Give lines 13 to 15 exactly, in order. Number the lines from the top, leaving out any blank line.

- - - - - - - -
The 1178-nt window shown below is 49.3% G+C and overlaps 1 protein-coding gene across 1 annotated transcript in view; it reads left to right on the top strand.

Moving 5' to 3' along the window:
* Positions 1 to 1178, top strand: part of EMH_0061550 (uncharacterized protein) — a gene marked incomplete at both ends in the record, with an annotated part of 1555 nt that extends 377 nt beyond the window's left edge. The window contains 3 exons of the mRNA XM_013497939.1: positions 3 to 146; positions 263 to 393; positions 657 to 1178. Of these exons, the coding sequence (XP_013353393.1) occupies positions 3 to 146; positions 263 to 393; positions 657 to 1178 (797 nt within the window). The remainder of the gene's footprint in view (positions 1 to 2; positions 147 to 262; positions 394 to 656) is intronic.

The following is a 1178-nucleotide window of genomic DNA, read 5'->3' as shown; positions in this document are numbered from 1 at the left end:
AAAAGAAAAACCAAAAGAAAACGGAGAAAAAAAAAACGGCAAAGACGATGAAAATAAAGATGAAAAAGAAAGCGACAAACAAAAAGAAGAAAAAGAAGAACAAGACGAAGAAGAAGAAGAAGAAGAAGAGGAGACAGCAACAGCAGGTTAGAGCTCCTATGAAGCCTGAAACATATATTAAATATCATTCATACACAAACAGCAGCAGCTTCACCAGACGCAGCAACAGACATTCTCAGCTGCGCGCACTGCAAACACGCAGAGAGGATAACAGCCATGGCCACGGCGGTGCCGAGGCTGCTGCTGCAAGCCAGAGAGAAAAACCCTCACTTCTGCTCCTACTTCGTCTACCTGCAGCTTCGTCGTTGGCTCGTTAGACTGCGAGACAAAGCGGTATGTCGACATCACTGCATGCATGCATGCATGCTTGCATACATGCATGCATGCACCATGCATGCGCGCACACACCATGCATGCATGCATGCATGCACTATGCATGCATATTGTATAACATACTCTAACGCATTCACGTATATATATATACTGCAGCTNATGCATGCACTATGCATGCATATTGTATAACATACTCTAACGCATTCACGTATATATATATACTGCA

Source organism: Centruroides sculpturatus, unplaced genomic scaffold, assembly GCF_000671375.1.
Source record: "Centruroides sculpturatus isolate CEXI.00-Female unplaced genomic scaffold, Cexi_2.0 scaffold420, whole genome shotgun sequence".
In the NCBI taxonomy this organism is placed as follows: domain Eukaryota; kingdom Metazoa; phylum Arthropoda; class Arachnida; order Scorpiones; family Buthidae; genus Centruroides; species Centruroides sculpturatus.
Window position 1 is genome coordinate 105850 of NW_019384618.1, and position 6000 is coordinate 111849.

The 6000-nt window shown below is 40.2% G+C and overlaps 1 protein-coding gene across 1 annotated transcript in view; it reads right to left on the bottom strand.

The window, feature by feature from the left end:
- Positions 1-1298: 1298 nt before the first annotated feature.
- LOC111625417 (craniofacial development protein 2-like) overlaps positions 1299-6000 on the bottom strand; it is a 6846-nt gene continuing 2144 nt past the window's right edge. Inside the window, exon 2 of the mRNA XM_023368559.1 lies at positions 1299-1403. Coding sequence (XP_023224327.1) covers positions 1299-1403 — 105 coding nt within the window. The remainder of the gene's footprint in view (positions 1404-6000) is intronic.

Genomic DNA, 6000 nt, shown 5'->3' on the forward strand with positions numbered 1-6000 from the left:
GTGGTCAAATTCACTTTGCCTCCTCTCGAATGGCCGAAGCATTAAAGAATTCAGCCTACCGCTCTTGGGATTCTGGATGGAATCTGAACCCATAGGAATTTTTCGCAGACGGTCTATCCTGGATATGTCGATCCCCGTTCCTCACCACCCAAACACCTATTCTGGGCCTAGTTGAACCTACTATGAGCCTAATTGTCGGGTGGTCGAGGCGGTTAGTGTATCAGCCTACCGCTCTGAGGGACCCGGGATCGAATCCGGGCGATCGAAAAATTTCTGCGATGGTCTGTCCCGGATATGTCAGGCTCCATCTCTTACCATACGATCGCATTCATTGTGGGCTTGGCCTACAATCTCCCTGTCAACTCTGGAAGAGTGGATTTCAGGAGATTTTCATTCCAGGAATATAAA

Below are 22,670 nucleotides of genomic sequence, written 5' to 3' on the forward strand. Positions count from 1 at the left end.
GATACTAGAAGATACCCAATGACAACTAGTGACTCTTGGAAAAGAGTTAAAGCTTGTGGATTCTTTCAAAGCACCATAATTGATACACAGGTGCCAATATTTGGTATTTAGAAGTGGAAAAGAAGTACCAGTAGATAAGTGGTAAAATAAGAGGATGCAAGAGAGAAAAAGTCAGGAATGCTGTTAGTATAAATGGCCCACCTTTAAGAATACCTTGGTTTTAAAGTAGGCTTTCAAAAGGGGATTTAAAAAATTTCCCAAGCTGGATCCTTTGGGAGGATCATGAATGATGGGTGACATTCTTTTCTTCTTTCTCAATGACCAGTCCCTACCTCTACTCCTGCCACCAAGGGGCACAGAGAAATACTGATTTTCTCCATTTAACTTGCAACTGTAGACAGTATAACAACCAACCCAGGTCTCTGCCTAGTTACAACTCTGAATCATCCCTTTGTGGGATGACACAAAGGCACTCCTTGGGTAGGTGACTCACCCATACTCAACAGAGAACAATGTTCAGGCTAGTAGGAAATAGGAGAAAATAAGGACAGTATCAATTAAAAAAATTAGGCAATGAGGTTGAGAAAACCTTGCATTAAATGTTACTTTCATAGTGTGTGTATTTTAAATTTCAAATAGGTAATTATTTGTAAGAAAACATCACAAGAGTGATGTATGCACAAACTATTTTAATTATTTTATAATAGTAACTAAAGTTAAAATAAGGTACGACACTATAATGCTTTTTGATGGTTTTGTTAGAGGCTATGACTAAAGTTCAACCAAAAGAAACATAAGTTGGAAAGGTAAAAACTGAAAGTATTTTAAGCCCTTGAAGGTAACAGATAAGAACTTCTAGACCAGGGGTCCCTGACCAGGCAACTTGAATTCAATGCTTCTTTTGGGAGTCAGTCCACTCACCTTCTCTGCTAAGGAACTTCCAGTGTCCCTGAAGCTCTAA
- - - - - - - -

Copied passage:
- LOC111625417 (craniofacial development protein 2-like) overlaps positions 1299-6000 on the bottom strand; it is a 6846-nt gene continuing 2144 nt past the window's right edge. Inside the window, exon 2 of the mRNA XM_023368559.1 lies at positions 1299-1403. Coding sequence (XP_023224327.1) covers positions 1299-1403 — 105 coding nt within the window. The remainder of the gene's footprint in view (positions 1404-6000) is intronic.

Genomic DNA, 6000 nt, shown 5'->3' on the forward strand with positions numbered 1-6000 from the left:
GTGGTCAAATTCACTTTGCCTCCTCTCGAATGGCCGAAGCATTAAAGAATTCAGCCTACCGCTCTTGGGATTCTGGATGGAATCTGAACCCATAGGAATTTTTCGCAGACGGTCTATCCTGGATATGTCGATCCCCGTTCCTCACCACCCAAACACCTATTCTGGGCCTAGTTGAACCTACTATGAGCCTAATTGTCGGGTGGTCGAGGCGGTTAGTGTATCAGCCTACCGCTCTGAGGGACCCGGGATCGAATCCGGGCGATCGAAAAATTTCTGCGATGGTCTGTCCCGGATATGTCAGGCTCCATCTCTTACCATACGATCGCATTCATTGTGGGCTTGGCCTACAATCTCCCTGTCAACTCTGGAAGAGTGGATTTCAGGAGATTTTCATTCCAGGAATATAAA